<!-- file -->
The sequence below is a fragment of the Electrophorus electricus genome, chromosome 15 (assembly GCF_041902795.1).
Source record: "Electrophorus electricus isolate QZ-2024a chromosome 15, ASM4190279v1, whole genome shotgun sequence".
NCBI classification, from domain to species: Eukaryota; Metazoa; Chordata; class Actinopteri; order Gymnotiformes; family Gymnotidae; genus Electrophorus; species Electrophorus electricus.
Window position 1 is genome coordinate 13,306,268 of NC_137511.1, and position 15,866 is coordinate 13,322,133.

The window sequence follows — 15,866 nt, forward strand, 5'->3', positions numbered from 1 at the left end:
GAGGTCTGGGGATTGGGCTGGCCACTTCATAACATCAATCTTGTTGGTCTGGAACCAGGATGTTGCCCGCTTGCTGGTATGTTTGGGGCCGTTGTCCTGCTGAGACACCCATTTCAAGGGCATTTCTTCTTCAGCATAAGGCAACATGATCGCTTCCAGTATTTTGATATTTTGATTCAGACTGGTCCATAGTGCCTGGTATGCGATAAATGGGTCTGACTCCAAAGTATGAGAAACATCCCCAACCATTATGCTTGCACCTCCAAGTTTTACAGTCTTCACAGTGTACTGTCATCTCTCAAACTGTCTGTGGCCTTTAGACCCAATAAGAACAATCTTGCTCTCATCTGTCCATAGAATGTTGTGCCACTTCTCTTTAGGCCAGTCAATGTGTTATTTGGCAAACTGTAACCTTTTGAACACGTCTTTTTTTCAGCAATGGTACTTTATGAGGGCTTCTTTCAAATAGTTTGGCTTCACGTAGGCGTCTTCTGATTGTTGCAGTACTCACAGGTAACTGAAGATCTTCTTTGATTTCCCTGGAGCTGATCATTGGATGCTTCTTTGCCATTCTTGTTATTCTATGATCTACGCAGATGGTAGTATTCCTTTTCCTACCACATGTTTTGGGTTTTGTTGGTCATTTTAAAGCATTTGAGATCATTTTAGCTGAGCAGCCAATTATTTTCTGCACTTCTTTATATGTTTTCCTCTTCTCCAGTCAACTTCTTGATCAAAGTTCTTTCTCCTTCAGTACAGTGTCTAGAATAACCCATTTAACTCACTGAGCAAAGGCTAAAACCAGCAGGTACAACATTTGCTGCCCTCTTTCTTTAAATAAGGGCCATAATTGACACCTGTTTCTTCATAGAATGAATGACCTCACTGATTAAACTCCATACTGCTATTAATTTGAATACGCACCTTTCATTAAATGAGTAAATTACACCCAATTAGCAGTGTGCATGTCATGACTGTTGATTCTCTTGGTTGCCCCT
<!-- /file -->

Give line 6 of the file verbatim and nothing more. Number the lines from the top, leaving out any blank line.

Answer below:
GAGGTCTGGGGATTGGGCTGGCCACTTCATAACATCAATCTTGTTGGTCTGGAACCAGGATGTTGCCCGCTTGCTGGTATGTTTGGGGCCGTTGTCCTGCTGAGACACCCATTTCAAGGGCATTTCTTCTTCAGCATAAGGCAACATGATCGCTTCCAGTATTTTGATATTTTGATTCAGACTGGTCCATAGTGCCTGGTATGCGATAAATGGGTCTGACTCCAAAGTATGAGAAACATCCCCAACCATTATGCTTGCACCTCCAAGTTTTACAGTCTTCACAGTGTACTGTCATCTCTCAAACTGTCTGTGGCCTTTAGACCCAATAAGAACAATCTTGCTCTCATCTGTCCATAGAATGTTGTGCCACTTCTCTTTAGGCCAGTCAATGTGTTATTTGGCAAACTGTAACCTTTTGAACACGTCTTTTTTTCAGCAATGGTACTTTATGAGGGCTTCTTTCAAATAGTTTGGCTTCACGTAGGCGTCTTCTGATTGTTGCAGTACTCACAGGTAACTGAAGATCTTCTTTGATTTCCCTGGAGCTGATCATTGGATGCTTCTTTGCCATTCTTGTTATTCTATGATCTACGCAGATGGTAGTATTCCTTTTCCTACCACATGTTTTGGGTTTTGTTGGTCATTTTAAAGCATTTGAGATCATTTTAGCTGAGCAGCCAATTATTTTCTGCACTTCTTTATATGTTTTCCTCTTCTCCAGTCAACTTCTTGATCAAAGTTCTTTCTCCTTCAGTACAGTGTCTAGAATAACCCATTTAACTCACTGAGCAAAGGCTAAAACCAGCAGGTACAACATTTGCTGCCCTCTTTCTTTAAATAAGGGCCATAATTGACACCTGTTTCTTCATAGAATGAATGACCTCACTGATTAAACTCCATACTGCTATTAATTTGAATACGCACCTTTCATTAAATGAGTAAATTACACCCAATTAGCAGTGTGCATGTCATGACTGTTGATTCTCTTGGTTGCCCCT